Singapore Sling - Life Is Killing My Rock 'N' Roll (Cover Artwork)
Staff Review

Singapore Sling

Singapore Sling: Life Is Killing My Rock 'N' Roll

Life Is Killing My Rock 'N' Roll (2004)

Stinky


3.5
What happens when you record an album in a perpetual night? Singapore Sling, from Iceland, recorded their second album in its capital of Reykjavik during the winter and spring of 2004, a time of year where the country is shrouded in darkness around the clock for lots of the time. And while to most o...

What happens when you record an album in a perpetual night? Singapore Sling, from Iceland, recorded their second album in its capital of Reykjavik during the winter and spring of 2004, a time of year where the country is shrouded in darkness around the clock for lots of the time. And while to most of us here in the states, it would make us go insane and perhaps record either some lost Zappa album or the most depressing album ever, I guess people that live there have to get used the darkness coming year after year. So Singapore Sling (named after an alcoholic mixed drink, Google it for the recipe) instead produced an album full of throwback rock and roll based on the sludgy style and attitude of the Stooges, but owing just as much to `80s alternative noise-pop.

A layer of guitar fuzz coats the album, with primitive booming drum beats and muddied vocals hiding underneath. On the title track, Henrik Bjornsson's speak-sing vocals (in English, never Icelandic) evoke Lou Reed's style, and while one acoustic guitar provides the progression, the other is wailing on feedback that sounds like a motorcycle going by. Other tracks like "Living Dead" have a similar effect within, where the band grooves along while a wall of noise tears through it all. Moog synthesizer also contributes to the noise factor; in "Guiding Light" it swooshes and oscillates amid the chaos of a one-note guitar part karate-chop and, of course, ample feedback.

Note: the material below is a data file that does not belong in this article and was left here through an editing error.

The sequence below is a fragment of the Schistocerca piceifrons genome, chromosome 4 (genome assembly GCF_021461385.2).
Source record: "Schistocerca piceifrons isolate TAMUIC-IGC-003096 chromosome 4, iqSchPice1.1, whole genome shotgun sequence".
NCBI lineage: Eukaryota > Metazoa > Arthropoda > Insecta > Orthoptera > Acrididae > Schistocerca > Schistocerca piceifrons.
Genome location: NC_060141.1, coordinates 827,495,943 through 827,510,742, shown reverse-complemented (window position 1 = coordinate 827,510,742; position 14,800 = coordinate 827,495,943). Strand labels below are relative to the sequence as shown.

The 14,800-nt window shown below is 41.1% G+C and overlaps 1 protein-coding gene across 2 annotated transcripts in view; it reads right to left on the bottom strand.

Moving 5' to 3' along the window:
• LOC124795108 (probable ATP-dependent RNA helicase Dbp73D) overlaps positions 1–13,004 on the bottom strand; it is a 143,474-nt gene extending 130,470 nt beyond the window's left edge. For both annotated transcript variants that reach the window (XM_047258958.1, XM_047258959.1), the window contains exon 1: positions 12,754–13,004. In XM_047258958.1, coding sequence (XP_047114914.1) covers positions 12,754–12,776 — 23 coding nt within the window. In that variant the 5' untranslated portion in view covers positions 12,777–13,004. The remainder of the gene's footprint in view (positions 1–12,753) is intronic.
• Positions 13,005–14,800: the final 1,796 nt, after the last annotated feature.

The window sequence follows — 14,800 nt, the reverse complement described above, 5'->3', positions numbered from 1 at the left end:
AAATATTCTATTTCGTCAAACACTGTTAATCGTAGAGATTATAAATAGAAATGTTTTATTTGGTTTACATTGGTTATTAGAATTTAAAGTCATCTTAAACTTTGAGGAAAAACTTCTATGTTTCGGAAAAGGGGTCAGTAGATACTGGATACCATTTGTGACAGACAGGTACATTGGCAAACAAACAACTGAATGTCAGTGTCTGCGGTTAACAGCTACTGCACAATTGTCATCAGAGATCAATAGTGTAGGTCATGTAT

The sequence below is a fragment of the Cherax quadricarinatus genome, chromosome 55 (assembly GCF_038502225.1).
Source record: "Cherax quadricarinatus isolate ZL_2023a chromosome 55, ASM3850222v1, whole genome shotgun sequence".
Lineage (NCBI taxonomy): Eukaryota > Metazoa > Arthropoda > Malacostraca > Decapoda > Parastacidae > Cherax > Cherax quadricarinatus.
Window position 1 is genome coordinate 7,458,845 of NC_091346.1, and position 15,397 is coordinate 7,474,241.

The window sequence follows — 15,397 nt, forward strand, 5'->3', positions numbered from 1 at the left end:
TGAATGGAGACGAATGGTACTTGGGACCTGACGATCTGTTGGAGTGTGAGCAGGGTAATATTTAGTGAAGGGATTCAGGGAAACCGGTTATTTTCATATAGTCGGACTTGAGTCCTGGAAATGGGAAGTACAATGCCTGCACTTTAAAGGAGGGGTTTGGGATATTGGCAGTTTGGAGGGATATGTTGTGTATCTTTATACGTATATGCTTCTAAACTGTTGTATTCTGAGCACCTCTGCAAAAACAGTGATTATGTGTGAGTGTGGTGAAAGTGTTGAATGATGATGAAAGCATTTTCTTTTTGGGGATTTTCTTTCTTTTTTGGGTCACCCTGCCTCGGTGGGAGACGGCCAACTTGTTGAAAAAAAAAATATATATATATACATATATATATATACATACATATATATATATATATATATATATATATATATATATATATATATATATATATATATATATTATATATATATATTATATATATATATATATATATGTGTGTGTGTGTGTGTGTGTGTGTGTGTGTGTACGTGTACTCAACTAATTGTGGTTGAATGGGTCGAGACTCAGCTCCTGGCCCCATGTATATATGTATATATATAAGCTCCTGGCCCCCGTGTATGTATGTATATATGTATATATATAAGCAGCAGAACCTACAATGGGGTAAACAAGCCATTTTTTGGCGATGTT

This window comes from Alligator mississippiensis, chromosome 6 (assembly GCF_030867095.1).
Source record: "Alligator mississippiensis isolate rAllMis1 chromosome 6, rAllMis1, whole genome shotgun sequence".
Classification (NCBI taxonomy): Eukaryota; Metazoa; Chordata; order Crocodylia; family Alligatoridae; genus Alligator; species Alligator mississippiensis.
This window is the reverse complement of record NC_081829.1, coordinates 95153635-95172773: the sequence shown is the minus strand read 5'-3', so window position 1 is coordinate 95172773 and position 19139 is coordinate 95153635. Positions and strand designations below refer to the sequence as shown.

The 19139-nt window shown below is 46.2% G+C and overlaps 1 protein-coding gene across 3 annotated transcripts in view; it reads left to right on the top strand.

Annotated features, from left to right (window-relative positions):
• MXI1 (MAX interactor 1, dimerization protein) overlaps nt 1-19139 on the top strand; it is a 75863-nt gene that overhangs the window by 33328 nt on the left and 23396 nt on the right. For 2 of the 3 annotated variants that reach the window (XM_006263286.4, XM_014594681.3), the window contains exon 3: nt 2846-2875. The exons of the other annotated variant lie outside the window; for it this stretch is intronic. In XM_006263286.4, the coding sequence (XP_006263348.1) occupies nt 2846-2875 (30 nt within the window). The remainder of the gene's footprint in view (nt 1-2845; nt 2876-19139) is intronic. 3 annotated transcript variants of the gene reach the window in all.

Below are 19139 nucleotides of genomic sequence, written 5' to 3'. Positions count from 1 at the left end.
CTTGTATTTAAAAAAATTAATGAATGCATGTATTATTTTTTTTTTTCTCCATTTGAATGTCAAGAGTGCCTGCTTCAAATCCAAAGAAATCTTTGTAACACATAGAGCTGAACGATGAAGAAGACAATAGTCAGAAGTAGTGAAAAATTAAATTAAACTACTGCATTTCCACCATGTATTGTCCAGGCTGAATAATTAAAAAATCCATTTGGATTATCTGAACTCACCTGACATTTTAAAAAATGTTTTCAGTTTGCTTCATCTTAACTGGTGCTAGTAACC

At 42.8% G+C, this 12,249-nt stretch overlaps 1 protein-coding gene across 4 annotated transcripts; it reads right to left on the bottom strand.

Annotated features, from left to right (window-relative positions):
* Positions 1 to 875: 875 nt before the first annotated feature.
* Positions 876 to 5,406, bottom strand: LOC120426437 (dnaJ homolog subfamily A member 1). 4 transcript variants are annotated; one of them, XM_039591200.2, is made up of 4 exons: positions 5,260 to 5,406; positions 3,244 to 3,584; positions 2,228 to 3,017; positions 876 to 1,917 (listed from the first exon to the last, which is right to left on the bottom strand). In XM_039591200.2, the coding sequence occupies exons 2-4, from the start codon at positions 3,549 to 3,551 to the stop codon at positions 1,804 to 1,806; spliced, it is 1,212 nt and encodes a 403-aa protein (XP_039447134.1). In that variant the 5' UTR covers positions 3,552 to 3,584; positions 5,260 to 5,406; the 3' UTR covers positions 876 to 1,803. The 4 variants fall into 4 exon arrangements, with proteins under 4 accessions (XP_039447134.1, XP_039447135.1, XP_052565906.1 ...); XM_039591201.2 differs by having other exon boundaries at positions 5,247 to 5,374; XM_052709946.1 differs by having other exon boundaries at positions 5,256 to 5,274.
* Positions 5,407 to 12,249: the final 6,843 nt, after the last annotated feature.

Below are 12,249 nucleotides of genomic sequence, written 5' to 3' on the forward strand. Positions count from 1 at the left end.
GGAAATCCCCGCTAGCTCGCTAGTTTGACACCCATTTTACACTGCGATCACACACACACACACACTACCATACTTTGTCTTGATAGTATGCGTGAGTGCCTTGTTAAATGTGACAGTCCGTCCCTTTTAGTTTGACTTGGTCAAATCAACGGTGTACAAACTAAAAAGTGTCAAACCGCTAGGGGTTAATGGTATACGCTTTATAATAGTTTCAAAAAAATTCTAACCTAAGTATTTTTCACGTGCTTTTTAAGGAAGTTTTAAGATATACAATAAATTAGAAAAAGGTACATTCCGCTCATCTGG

There are a lot of the slower tunes here which give off a huge My Bloody Valentine vibe, like on "Sunday Club" or "Nightlife." Female guest vocals on "J.D." enhance this vibe even more. I'm feeling Yo La Tengo on "Sugar," one of the sweetest tracks (pun intended), but the poppy melody doesn't mean they let up on the racket in the background. Faster tracks like "Rockit" throw down that Stooges influence they claim, and when Bjornsson lazily snarls "we don't care" you'd think it was Iggy if you didn't know better.

My favorite kinds of bands these days are ones that blend or alternate from noisy and dissonant to melodic and catchy -- Velvet Underground, the Pixies and Dinosaur Jr. for example. Singapore Sling is not so much catchy, but they do have the rest of those elements. And while they certainly don't top the aforementioned bands, they are going in the right direction. They have put out an EP, Taste the Blood of Singapore Sling, since this one but currently it is only available in Iceland, so who knows the next we'll hear of them around here.